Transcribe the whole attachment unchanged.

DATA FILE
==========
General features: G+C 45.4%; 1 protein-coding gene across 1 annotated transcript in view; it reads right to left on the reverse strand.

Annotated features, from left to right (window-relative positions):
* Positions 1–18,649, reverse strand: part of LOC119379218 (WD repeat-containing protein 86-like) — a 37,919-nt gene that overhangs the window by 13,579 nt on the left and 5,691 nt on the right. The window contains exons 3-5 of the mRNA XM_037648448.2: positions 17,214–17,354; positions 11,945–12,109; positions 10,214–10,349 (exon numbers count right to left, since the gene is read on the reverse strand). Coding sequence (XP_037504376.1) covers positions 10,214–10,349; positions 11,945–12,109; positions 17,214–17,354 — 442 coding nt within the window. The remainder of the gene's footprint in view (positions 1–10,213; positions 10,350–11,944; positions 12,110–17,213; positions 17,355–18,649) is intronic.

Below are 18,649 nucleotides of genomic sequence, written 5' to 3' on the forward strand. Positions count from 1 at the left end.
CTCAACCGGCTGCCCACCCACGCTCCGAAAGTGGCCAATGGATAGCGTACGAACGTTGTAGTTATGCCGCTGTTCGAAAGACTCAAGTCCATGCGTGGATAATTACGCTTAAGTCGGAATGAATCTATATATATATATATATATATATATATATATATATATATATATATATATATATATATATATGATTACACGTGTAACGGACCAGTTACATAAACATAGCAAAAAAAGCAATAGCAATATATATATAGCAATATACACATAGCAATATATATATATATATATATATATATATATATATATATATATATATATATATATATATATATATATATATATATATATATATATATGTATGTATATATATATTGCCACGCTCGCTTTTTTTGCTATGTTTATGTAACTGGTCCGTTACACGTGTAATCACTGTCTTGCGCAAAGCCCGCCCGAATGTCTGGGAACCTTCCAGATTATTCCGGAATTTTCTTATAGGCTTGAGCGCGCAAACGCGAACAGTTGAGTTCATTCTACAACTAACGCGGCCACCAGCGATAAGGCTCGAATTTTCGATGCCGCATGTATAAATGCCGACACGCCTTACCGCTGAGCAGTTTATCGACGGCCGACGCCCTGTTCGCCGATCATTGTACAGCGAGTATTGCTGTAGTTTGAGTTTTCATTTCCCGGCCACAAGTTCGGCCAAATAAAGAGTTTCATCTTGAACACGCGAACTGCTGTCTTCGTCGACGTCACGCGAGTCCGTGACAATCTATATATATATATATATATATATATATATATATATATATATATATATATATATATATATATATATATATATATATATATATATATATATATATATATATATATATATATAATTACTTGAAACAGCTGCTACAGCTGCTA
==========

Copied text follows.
General features: G+C 45.4%; 1 protein-coding gene across 1 annotated transcript in view; it reads right to left on the reverse strand.

Annotated features, from left to right (window-relative positions):
* Positions 1–18,649, reverse strand: part of LOC119379218 (WD repeat-containing protein 86-like) — a 37,919-nt gene that overhangs the window by 13,579 nt on the left and 5,691 nt on the right. The window contains exons 3-5 of the mRNA XM_037648448.2: positions 17,214–17,354; positions 11,945–12,109; positions 10,214–10,349 (exon numbers count right to left, since the gene is read on the reverse strand). Coding sequence (XP_037504376.1) covers positions 10,214–10,349; positions 11,945–12,109; positions 17,214–17,354 — 442 coding nt within the window. The remainder of the gene's footprint in view (positions 1–10,213; positions 10,350–11,944; positions 12,110–17,213; positions 17,355–18,649) is intronic.

Below are 18,649 nucleotides of genomic sequence, written 5' to 3' on the forward strand. Positions count from 1 at the left end.
CTCAACCGGCTGCCCACCCACGCTCCGAAAGTGGCCAATGGATAGCGTACGAACGTTGTAGTTATGCCGCTGTTCGAAAGACTCAAGTCCATGCGTGGATAATTACGCTTAAGTCGGAATGAATCTATATATATATATATATATATATATATATATATATATATATATATATATATATATATATATGATTACACGTGTAACGGACCAGTTACATAAACATAGCAAAAAAAGCAATAGCAATATATATATAGCAATATACACATAGCAATATATATATATATATATATATATATATATATATATATATATATATATATATATATATATATATATATATATATATATATATATATGTATGTATATATATATTGCCACGCTCGCTTTTTTTGCTATGTTTATGTAACTGGTCCGTTACACGTGTAATCACTGTCTTGCGCAAAGCCCGCCCGAATGTCTGGGAACCTTCCAGATTATTCCGGAATTTTCTTATAGGCTTGAGCGCGCAAACGCGAACAGTTGAGTTCATTCTACAACTAACGCGGCCACCAGCGATAAGGCTCGAATTTTCGATGCCGCATGTATAAATGCCGACACGCCTTACCGCTGAGCAGTTTATCGACGGCCGACGCCCTGTTCGCCGATCATTGTACAGCGAGTATTGCTGTAGTTTGAGTTTTCATTTCCCGGCCACAAGTTCGGCCAAATAAAGAGTTTCATCTTGAACACGCGAACTGCTGTCTTCGTCGACGTCACGCGAGTCCGTGACAATCTATATATATATATATATATATATATATATATATATATATATATATATATATATATATATATATATATATATATATATATATATATATATATATATATATATATATATATAATTACTTGAAACAGCTGCTACAGCTGCTA